THE HEIRESS OF HEAVEN by Dorothea Hubble  Bonneau

THE HEIRESS OF HEAVEN

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KIRKUS REVIEW

In this historical novel by Bonneau (To destroy you is no loss, 1992) a young, biracial girl in South Carolina struggles with her status as the heiress to a plantation.

It’s October 1807, just three months before Alexandra de Gambia’s 16th birthday. For the duration of her young life, she’s thought of a black girl named Lulu as her playmate. Now, as she grows older, she must confront the fact that their relationship is that of mistress and slave. Heaven’s Hill, the plantation owned by her parents, who live apart, is divided in two. Her biracial mother, Josephine, rules over the big house and its slaves, and her father, a prosperous, black landowner who goes by the nickname “The Panther,” lives with other free people of color in a village that’s a replica of his Gambian ancestors’ home. The trans-Atlantic slave trade is on the brink of being outlawed, and Alexandra is torn between two worlds: Her mother wants her to “pass” in so-called “high-born” white society, but she also wants Lulu and the other slaves to get their freedom. Alexandra overhears local white men planning to burn down her father’s stables because they think that it “Ain’t right for a darkie to own all this land,” and then a brutally racist new sheriff arrives. Will she be able to bridge the gap between black and white townsfolk? This is a riveting story that addresses the often overlooked and controversial topic of free black people owning slaves in America. Bonneau is a skilled storyteller who also ably weaves African spirituality into her plot. Alexandra’s internal battles with an African ghost, which visits her when she’s weak or fearful, are fascinating: “ ‘You don’t have the courage to do this thing,’ the Ahoelra whispers. ‘I do have the courage,’ she whispers back.” Alexandra is a tenacious heroine who’s easy to root for, and the author elegantly articulates her precarious position between white and black society. Overall, this novel explores issues of equality and personal freedom in thought-provoking ways.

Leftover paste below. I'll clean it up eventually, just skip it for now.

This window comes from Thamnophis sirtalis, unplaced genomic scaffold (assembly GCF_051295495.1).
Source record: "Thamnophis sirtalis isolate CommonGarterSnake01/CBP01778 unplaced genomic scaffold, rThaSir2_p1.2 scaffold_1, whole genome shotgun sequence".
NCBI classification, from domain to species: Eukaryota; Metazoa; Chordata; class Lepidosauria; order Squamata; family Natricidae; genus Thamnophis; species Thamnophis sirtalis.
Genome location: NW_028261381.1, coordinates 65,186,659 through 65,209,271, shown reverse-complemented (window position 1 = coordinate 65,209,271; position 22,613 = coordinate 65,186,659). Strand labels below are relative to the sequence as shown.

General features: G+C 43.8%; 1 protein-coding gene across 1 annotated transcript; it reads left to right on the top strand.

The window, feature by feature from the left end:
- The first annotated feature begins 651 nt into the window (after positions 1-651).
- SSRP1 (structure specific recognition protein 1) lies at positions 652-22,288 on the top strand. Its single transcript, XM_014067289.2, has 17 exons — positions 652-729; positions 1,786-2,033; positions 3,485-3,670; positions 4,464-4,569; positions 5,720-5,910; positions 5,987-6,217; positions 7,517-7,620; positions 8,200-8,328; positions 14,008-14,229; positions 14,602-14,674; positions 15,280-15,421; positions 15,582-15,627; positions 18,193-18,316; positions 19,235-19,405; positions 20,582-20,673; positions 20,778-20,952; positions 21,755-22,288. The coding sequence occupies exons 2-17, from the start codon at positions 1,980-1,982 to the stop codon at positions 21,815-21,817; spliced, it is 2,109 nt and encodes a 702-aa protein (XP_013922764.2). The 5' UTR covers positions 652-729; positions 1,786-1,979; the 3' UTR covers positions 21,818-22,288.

Sharp writing, an original plot, and a strong female protagonist make for an engrossing read.

Page count: 372pp
Publisher: Dog Ear Publisher
Program: Kirkus Indie
Review Posted Online:
Kirkus Reviews Issue: July 15th, 2018




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